Rabbi Bernard Fox



“If he gets up and goes outside under his own power, the one who struck him is absolved.  He shall only pay for his lost time and he shall provide for his healing.”  (Shemot 21:19)

Parshat Mishpatim outlines many of the laws regulating liability for causing harm to a person or his property.  If a person harms another individual he must make restitution to the injured party.  Our pasuk indicates two of the forms of restitution.  The injured party is entitled to be reimbursed for his lost wages.  The person causing the injury is also responsible for all medical expenses.

The Talmud comments that from this passage we learn that it is permitted for a medical professional to provide medical care.[1]  The commentaries are concerned with an obvious problem with this comment.  According to the Talmud, it is not self-evident that a physician is permitted to provide treatment to those that are ill.  In other words, the Talmud implies that without the express instructions included in this passage, we would assume that it is not permitted to provide medical treatment!  Why would we assume that medical treatment would not be appropriate? 

Rashi explains that the comments of the Talmud are not limited to a physician that provides care for an injury inflicted by another individual.  Instead, the comments of the Talmud must be understood in a more general sense.  The Talmud is telling us that a physician is permitted to provide treatment even in a case in which the patient has become spontaneously ill.  Based on this understanding of the Talmud’s comments, Rashi identifies the issue with which the Sages are grappling.  We might assume that a spontaneous illness is an expression of Hashem’s will.  Hashem wishes the person to be stricken with this illness. Consequently, the person’s recovery should also be left to Hashem.  By providing medical treatment, the physician is usurping Hashem’s role and interfering with His plan.  According to the Talmud, we are not to make this argument.  Instead, the physician is permitted to provide treatment.[2]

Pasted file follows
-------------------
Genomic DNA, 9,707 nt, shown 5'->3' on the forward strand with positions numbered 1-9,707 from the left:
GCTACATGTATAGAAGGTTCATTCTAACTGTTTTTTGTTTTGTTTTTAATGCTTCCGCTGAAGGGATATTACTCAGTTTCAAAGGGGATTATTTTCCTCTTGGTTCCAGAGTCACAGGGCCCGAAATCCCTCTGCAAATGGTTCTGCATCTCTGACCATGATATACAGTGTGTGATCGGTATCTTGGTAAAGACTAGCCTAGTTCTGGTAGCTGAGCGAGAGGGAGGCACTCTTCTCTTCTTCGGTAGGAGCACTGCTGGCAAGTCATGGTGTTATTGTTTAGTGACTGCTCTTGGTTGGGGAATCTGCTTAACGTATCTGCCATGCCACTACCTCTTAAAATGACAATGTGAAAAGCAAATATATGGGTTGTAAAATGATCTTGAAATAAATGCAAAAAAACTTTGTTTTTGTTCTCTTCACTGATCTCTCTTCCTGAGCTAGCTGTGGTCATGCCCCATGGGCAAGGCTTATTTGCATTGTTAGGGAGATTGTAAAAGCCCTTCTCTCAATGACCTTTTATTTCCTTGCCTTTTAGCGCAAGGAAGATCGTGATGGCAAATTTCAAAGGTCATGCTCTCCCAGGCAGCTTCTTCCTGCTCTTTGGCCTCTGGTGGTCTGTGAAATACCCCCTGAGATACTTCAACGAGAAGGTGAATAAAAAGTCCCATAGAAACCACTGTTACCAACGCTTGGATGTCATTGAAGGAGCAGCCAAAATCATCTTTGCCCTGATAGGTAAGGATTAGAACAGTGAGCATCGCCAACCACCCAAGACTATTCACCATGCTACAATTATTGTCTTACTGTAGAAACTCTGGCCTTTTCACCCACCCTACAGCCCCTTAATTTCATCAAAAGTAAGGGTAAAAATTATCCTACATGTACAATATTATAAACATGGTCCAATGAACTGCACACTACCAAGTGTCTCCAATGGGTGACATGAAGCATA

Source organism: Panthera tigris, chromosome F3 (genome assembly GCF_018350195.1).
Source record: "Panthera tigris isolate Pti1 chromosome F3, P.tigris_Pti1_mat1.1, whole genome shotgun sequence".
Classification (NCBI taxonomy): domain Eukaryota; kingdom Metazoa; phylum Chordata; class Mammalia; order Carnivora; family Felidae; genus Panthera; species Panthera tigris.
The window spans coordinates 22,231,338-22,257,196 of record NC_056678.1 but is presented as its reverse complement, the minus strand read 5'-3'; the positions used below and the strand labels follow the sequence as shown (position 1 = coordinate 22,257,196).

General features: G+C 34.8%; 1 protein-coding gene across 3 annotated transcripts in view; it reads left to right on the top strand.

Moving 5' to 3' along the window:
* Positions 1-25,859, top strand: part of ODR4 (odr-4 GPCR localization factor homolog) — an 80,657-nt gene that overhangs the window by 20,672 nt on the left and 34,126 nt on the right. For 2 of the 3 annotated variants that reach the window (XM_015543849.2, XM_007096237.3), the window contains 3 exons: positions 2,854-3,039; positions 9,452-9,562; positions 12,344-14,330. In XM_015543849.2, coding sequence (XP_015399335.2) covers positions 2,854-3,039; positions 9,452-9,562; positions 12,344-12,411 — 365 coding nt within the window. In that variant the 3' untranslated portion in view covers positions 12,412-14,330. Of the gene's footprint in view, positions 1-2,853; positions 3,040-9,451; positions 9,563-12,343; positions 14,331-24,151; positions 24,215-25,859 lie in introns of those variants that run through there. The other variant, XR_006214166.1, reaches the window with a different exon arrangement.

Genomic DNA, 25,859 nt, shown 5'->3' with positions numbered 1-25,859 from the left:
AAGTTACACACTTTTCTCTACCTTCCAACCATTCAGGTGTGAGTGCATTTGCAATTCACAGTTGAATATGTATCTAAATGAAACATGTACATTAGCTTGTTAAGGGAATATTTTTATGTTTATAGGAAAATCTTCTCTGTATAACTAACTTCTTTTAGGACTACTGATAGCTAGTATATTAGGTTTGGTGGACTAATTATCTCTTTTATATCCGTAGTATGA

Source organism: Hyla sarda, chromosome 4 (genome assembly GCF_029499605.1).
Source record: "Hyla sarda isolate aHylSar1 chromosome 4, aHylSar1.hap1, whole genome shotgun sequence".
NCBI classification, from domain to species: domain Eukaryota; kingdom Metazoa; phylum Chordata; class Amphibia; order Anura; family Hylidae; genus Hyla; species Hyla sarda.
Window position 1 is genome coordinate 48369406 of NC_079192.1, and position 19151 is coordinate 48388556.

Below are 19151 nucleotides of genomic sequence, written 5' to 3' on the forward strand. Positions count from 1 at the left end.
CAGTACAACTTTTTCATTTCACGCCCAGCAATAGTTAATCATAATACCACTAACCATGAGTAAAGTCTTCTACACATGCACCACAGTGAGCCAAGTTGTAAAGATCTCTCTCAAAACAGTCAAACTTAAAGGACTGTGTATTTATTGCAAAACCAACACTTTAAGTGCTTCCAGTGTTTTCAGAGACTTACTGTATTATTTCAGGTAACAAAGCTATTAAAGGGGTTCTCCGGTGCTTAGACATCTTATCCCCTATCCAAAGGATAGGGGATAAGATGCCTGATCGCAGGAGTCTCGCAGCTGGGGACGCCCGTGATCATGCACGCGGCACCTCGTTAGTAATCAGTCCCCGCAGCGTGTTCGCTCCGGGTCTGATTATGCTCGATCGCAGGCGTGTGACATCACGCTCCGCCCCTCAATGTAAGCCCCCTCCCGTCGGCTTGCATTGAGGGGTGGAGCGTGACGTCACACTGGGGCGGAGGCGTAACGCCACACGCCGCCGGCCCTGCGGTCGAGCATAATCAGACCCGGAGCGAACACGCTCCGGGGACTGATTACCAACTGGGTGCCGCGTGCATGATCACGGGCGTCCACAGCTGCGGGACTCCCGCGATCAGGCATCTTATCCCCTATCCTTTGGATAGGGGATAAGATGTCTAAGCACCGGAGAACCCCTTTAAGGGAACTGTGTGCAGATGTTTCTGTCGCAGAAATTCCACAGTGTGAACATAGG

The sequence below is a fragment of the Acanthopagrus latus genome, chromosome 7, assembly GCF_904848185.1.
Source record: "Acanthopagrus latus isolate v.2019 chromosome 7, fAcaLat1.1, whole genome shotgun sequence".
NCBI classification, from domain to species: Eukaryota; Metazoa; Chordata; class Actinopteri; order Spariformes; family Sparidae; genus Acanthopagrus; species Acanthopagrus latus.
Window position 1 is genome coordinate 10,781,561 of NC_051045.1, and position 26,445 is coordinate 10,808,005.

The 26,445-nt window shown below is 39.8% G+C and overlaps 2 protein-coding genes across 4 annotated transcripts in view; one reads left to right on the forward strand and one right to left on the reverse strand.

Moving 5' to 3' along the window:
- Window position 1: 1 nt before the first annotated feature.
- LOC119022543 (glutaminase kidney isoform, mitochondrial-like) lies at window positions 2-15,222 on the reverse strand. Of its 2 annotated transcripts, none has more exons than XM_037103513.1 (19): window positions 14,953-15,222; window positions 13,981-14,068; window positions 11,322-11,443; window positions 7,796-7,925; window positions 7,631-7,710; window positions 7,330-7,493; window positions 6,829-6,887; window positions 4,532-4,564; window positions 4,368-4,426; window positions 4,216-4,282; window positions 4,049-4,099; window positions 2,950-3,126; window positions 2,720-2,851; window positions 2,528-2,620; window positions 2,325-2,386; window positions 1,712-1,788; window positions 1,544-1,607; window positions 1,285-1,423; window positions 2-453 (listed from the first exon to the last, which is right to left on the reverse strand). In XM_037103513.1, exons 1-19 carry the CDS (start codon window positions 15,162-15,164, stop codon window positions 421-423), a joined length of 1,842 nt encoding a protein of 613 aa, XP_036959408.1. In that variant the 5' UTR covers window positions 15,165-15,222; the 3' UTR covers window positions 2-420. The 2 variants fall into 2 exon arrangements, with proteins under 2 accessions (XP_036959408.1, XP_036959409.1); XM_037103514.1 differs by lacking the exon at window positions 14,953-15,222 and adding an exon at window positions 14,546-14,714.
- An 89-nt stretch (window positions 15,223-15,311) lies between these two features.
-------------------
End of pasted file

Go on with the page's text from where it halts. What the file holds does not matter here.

According to Rashi, the Talmud is telling us that we are not to assume that we should leave to Hashem the recovery of a person who is ailing.  Instead, it is appropriate to provide medical treatment.  However, Rashi’s comments raise an additional question.  Rashi is asserting that without the direct instructions of the Torah permitting medical treatment, we would reason that the recovery of the person should be left to Hashem.  The Torah tells us that this reasoning is somehow incorrect.  But Rashi does not provide any indication of why the Torah does permit the physician to provide treatment.  In other words, Rashi identifies the prima-facie reasoning for denying treatment.  He does not identify the flaw in this reasoning.  Rashi just tells us that the Torah rejects this reasoning.

Nachmanides discusses this issue.  According to Nachmanides, this discussion in the Talmud provides an insight into the Torah’s understanding of the role of providence.  Nachmanides explains that the Torah expects us to conduct ourselves in accordance with the natural laws.  The laws of the Torah are constructed to be observed within the framework of the natural law that Hashem created to govern His universe.  Torah law does not contradict or ignore the laws of nature.  Therefore, the Torah does not prohibit a physician from providing medical treatment.  Neither does the Torah regard such treatment as inappropriate.  Instead, we are to live our lives in a manner that is consistent with the natural laws that govern the universe.  We are to care for our health properly and medical treatment is appropriate when we are ill.[3]